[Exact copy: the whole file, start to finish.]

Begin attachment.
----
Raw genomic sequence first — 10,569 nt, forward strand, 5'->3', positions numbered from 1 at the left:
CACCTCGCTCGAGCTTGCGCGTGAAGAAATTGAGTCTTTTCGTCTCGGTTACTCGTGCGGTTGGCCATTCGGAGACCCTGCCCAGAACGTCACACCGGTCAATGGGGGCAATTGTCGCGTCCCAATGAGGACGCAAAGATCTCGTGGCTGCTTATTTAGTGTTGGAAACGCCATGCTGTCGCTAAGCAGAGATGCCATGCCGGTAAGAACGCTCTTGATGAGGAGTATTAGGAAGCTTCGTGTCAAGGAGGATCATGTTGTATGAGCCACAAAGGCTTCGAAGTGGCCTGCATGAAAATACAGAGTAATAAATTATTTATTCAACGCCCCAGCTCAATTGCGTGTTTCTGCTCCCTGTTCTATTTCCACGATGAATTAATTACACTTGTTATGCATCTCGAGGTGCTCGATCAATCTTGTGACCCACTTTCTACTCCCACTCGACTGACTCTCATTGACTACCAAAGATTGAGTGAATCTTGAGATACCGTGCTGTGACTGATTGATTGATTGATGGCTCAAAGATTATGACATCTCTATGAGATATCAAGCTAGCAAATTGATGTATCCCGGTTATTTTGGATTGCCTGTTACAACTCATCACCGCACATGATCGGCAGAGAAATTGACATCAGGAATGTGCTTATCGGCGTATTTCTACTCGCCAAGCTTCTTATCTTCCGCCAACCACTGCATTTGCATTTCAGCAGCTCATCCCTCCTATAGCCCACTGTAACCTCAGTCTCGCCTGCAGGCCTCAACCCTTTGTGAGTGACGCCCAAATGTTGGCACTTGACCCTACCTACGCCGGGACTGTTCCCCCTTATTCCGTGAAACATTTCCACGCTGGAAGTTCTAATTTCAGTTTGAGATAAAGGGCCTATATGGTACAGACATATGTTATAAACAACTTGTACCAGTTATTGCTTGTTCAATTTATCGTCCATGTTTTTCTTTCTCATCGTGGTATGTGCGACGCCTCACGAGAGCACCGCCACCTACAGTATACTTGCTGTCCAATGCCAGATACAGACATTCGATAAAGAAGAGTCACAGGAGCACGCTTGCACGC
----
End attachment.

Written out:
Raw genomic sequence first — 10,569 nt, forward strand, 5'->3', positions numbered from 1 at the left:
CACCTCGCTCGAGCTTGCGCGTGAAGAAATTGAGTCTTTTCGTCTCGGTTACTCGTGCGGTTGGCCATTCGGAGACCCTGCCCAGAACGTCACACCGGTCAATGGGGGCAATTGTCGCGTCCCAATGAGGACGCAAAGATCTCGTGGCTGCTTATTTAGTGTTGGAAACGCCATGCTGTCGCTAAGCAGAGATGCCATGCCGGTAAGAACGCTCTTGATGAGGAGTATTAGGAAGCTTCGTGTCAAGGAGGATCATGTTGTATGAGCCACAAAGGCTTCGAAGTGGCCTGCATGAAAATACAGAGTAATAAATTATTTATTCAACGCCCCAGCTCAATTGCGTGTTTCTGCTCCCTGTTCTATTTCCACGATGAATTAATTACACTTGTTATGCATCTCGAGGTGCTCGATCAATCTTGTGACCCACTTTCTACTCCCACTCGACTGACTCTCATTGACTACCAAAGATTGAGTGAATCTTGAGATACCGTGCTGTGACTGATTGATTGATTGATGGCTCAAAGATTATGACATCTCTATGAGATATCAAGCTAGCAAATTGATGTATCCCGGTTATTTTGGATTGCCTGTTACAACTCATCACCGCACATGATCGGCAGAGAAATTGACATCAGGAATGTGCTTATCGGCGTATTTCTACTCGCCAAGCTTCTTATCTTCCGCCAACCACTGCATTTGCATTTCAGCAGCTCATCCCTCCTATAGCCCACTGTAACCTCAGTCTCGCCTGCAGGCCTCAACCCTTTGTGAGTGACGCCCAAATGTTGGCACTTGACCCTACCTACGCCGGGACTGTTCCCCCTTATTCCGTGAAACATTTCCACGCTGGAAGTTCTAATTTCAGTTTGAGATAAAGGGCCTATATGGTACAGACATATGTTATAAACAACTTGTACCAGTTATTGCTTGTTCAATTTATCGTCCATGTTTTTCTTTCTCATCGTGGTATGTGCGACGCCTCACGAGAGCACCGCCACCTACAGTATACTTGCTGTCCAATGCCAGATACAGACATTCGATAAAGAAGAGTCACAGGAGCACGCTTGCACGC